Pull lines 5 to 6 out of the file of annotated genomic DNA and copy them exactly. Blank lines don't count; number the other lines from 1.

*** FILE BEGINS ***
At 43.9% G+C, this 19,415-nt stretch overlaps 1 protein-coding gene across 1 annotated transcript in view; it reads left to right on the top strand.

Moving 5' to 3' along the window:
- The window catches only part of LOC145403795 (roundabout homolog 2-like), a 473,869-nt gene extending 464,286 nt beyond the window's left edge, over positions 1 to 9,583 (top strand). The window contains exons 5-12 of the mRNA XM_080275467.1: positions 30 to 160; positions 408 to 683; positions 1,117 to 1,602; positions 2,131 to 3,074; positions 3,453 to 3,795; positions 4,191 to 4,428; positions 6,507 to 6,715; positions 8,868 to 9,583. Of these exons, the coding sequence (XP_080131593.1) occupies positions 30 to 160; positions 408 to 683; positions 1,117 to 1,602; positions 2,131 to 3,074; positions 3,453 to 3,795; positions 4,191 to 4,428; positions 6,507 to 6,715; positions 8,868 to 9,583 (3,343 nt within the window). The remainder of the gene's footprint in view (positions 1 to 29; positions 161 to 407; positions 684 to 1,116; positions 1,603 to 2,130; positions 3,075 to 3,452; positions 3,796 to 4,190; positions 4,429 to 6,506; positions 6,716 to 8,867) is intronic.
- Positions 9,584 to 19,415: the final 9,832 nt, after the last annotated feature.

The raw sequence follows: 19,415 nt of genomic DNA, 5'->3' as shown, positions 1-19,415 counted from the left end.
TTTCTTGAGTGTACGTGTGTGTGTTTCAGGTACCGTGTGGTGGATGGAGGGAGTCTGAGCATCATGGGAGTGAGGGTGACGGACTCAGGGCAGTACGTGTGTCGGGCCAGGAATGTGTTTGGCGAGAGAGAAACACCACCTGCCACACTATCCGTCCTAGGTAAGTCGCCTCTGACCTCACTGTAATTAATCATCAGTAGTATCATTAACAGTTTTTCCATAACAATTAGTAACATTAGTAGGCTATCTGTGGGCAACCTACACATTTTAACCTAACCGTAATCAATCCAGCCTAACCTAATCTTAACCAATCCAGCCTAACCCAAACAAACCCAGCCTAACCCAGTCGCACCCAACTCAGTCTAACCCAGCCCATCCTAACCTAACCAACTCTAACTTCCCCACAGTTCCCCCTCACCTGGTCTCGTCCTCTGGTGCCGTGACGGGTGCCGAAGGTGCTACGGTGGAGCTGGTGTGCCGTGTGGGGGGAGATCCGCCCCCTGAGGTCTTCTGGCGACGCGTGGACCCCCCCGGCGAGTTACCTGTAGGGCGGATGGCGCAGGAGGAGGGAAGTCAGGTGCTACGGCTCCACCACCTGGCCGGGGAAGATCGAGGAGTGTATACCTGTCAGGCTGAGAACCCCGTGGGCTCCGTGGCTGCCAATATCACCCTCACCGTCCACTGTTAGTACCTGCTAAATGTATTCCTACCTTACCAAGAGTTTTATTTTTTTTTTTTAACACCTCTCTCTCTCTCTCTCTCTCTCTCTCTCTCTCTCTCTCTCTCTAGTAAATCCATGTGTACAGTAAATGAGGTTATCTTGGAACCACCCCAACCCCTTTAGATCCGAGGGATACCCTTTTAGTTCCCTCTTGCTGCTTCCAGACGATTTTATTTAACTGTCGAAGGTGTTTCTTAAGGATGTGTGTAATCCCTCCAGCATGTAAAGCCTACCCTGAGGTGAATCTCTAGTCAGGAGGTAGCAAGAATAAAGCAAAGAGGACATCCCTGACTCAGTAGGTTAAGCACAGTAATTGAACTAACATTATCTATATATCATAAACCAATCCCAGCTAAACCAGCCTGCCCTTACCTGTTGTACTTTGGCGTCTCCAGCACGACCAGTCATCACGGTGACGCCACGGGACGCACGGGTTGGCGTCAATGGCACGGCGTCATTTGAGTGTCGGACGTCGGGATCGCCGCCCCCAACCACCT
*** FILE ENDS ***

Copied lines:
The raw sequence follows: 19,415 nt of genomic DNA, 5'->3' as shown, positions 1-19,415 counted from the left end.
TTTCTTGAGTGTACGTGTGTGTGTTTCAGGTACCGTGTGGTGGATGGAGGGAGTCTGAGCATCATGGGAGTGAGGGTGACGGACTCAGGGCAGTACGTGTGTCGGGCCAGGAATGTGTTTGGCGAGAGAGAAACACCACCTGCCACACTATCCGTCCTAGGTAAGTCGCCTCTGACCTCACTGTAATTAATCATCAGTAGTATCATTAACAGTTTTTCCATAACAATTAGTAACATTAGTAGGCTATCTGTGGGCAACCTACACATTTTAACCTAACCGTAATCAATCCAGCCTAACCTAATCTTAACCAATCCAGCCTAACCCAAACAAACCCAGCCTAACCCAGTCGCACCCAACTCAGTCTAACCCAGCCCATCCTAACCTAACCAACTCTAACTTCCCCACAGTTCCCCCTCACCTGGTCTCGTCCTCTGGTGCCGTGACGGGTGCCGAAGGTGCTACGGTGGAGCTGGTGTGCCGTGTGGGGGGAGATCCGCCCCCTGAGGTCTTCTGGCGACGCGTGGACCCCCCCGGCGAGTTACCTGTAGGGCGGATGGCGCAGGAGGAGGGAAGTCAGGTGCTACGGCTCCACCACCTGGCCGGGGAAGATCGAGGAGTGTATACCTGTCAGGCTGAGAACCCCGTGGGCTCCGTGGCTGCCAATATCACCCTCACCGTCCACTGTTAGTACCTGCTAAATGTATTCCTACCTTACCAAGAGTTTTATTTTTTTTTTTTAACACCTCTCTCTCTCTCTCTCTCTCTCTCTCTCTCTCTCTCTCTCTCTAGTAAATCCATGTGTACAGTAAATGAGGTTATCTTGGAACCACCCCAACCCCTTTAGATCCGAGGGATACCCTTTTAGTTCCCTCTTGCTGCTTCCAGACGATTTTATTTAACTGTCGAAGGTGTTTCTTAAGGATGTGTGTAATCCCTCCAGCATGTAAAGCCTACCCTGAGGTGAATCTCTAGTCAGGAGGTAGCAAGAATAAAGCAAAGAGGACATCCCTGACTCAGTAGGTTAAGCACAGTAATTGAACTAACATTATCTATATATCATAAACCAATCCCAGCTAAACCAGCCTGCCCTTACCTGTTGTACTTTGGCGTCTCCAGCACGACCAGTCATCACGGTGACGCCACGGGACGCACGGGTTGGCGTCAATGGCACGGCGTCATTTGAGTGTCGGACGTCGGGATCGCCGCCCCCAACCACCT